Meditation is difficult, but its mental and physical health benefits are widely documented.
Once dismissed as non-scientific, there is now widespread consensus that meditation leads to a reduction in stress (as measured by heart rate variability), a decrease in diastolic and systolic blood pressure, enhanced cognitive performance (as measured by “trail-making” tests), and enhanced dexterity and bimanual coordination (as measured by Purdue Pegboard tests). In addition, meditation is shown to improve perceived stress and emotional well-being.
Given the overwhelming evidence for why we should be meditating, why do so few people meditate? The most common reason is that meditation can be hard! It is difficult in our world of frenetic attention--from app to app, post to post, notifications pinging rapidly and without pause--to simply stop …
… and calm our minds.
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Our goal when building Mesmerize was to make meditation more widely accessible to a modern audience. The health benefits are too great for people to be scared away by the thought of simply being alone and without distraction. To help, we turned to an ancient yogic meditation practice known as Trataka for inspiration.
Trataka, a Sanskrit word meaning “to gaze steadily”, is an ancient yogic visual concentration technique similar to mindful meditation. Ritual-like, it involves sitting in a darkened room and staring at a fixed point (traditionally a candle flame) for several minutes without blinking until tears run down the cheeks, before lightly palming one’s eyes in meditative relaxation.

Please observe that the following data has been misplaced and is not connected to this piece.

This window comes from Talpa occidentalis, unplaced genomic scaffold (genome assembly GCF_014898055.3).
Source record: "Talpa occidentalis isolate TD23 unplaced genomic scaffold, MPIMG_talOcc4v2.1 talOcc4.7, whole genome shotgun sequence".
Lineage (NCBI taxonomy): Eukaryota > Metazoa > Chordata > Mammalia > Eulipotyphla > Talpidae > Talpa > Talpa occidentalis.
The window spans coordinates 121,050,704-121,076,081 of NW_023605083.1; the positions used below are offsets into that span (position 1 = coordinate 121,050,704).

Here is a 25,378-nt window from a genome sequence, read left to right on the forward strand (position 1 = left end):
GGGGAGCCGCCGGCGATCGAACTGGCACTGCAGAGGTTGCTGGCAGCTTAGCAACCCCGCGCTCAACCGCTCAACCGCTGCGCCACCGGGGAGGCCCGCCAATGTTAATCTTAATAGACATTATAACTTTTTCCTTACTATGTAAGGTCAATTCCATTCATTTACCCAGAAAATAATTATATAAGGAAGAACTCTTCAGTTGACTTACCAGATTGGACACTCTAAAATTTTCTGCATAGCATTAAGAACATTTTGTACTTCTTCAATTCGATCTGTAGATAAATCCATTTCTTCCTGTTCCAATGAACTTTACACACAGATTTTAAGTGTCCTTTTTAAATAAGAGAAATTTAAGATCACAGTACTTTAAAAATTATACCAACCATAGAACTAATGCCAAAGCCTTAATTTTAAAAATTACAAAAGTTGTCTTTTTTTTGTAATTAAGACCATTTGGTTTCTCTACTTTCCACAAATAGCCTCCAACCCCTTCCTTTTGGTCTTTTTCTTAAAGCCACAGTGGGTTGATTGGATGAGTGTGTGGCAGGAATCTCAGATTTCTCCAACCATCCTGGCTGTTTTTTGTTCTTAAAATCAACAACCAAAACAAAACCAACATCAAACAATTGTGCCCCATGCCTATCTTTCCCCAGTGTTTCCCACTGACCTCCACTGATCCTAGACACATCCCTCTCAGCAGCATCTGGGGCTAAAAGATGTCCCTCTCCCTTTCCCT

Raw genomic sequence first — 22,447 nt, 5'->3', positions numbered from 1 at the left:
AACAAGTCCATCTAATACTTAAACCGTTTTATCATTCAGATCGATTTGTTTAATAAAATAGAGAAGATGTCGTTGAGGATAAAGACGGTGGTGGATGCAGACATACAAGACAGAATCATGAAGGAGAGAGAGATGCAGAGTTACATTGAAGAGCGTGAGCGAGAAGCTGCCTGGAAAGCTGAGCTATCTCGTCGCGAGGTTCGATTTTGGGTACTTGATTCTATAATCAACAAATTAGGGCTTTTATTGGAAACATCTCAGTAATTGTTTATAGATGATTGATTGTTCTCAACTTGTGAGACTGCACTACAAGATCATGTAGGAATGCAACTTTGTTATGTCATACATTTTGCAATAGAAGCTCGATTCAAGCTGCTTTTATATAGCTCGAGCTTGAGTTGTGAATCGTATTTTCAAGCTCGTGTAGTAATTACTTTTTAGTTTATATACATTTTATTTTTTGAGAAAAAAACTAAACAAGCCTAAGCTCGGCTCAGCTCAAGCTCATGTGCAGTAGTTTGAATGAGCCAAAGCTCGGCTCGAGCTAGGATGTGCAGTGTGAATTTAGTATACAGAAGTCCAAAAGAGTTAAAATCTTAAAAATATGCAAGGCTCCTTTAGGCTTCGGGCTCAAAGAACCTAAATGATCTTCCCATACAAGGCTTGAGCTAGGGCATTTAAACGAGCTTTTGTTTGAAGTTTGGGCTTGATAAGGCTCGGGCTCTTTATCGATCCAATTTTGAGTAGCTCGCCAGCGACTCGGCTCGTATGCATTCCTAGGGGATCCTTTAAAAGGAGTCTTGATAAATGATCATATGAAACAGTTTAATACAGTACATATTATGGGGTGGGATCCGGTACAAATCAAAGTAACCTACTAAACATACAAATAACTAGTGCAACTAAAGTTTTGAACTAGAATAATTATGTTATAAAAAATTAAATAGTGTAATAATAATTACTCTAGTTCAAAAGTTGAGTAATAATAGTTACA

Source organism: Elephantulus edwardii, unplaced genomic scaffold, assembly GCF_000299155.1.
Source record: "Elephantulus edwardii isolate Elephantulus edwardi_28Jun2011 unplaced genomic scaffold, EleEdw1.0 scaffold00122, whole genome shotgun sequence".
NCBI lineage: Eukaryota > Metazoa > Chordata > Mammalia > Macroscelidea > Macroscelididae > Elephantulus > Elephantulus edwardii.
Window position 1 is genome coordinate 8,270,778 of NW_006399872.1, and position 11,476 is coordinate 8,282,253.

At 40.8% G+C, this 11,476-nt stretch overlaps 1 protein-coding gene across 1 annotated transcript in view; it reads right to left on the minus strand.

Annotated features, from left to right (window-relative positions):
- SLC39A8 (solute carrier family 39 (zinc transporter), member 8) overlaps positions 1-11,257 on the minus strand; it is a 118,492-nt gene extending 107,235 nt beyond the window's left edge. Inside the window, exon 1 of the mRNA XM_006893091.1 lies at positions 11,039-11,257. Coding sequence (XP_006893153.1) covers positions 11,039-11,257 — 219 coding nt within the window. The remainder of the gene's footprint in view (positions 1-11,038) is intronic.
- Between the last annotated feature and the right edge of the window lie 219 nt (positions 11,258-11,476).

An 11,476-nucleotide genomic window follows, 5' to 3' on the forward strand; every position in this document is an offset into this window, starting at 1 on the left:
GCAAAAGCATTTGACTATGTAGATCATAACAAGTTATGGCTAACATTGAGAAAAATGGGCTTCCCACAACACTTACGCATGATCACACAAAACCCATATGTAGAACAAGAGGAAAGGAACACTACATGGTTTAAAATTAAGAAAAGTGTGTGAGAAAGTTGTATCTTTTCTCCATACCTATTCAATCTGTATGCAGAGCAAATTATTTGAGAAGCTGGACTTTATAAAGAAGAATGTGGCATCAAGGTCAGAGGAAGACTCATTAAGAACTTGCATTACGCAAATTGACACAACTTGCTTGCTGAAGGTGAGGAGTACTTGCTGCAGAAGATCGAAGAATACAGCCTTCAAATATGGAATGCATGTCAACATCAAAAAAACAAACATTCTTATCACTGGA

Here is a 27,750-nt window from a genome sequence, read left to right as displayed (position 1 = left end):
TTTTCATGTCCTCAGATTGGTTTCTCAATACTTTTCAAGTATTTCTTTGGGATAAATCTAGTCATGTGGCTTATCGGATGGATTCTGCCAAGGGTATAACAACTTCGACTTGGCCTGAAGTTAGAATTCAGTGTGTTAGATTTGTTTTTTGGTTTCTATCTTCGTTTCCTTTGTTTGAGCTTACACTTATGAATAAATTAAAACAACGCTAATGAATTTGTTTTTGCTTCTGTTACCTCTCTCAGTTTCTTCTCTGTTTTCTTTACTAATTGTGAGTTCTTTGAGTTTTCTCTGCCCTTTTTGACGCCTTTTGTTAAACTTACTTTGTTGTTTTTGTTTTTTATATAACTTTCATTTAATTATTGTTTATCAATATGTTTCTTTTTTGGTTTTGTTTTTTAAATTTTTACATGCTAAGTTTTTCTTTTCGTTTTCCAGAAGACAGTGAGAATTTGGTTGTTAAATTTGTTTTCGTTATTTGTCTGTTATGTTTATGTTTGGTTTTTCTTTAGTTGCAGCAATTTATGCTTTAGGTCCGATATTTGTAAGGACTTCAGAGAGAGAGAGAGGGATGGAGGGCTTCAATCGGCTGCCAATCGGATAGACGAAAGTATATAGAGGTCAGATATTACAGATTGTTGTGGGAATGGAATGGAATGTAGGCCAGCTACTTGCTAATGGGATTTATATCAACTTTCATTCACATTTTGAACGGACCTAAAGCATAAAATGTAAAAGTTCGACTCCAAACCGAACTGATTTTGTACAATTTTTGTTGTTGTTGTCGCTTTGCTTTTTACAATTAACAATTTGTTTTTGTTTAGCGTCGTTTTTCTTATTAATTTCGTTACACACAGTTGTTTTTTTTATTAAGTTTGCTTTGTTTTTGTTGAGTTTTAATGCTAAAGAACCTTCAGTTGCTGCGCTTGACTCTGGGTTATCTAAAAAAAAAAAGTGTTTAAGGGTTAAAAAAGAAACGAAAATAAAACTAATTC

With a renewed scientific interest in yoga, meditation, and other ancient relaxation practices, a number of studies have been conducted in the last decade on Trataka and its effects on the body and mind, which piqued our interest.
These studies found that Trataka results in a decrease in scores on anxiety, depression, and tension surveys after one month of regular practice, as well as decreased salivary cortisol, decreased systolic and diastolic blood pressure, a decrease in pulse rate, and an increase in HRV--all indicators of decreased stress--after a single session of about 30 minutes. Other research with elderly women found that Trataka improved cognitive performance, as well as short-term memory, working memory, and selective and focused attention.
Most important to us, however, was the finding that “steady gaze reduces central nervous system and autonomic nervous system activity through the diminution in proprioceptive feedback to the reticular activating system.” Essentially, this means that the act of trataka-style gazing meditation results in a quieting of outside stimuli.
By creating a meditation app that incorporates gazing meditation, we found a way to ease the process of quieting the mind that troubles so many first-time meditators. As you focus your gaze on the images, breathing in time with their movement, and listen to Mesmerize’s soothing psycho-acoustic music, clearing your mind will come absolutely naturally.
Download for a FREE TRIAL and let Mesmerize make meditating easy.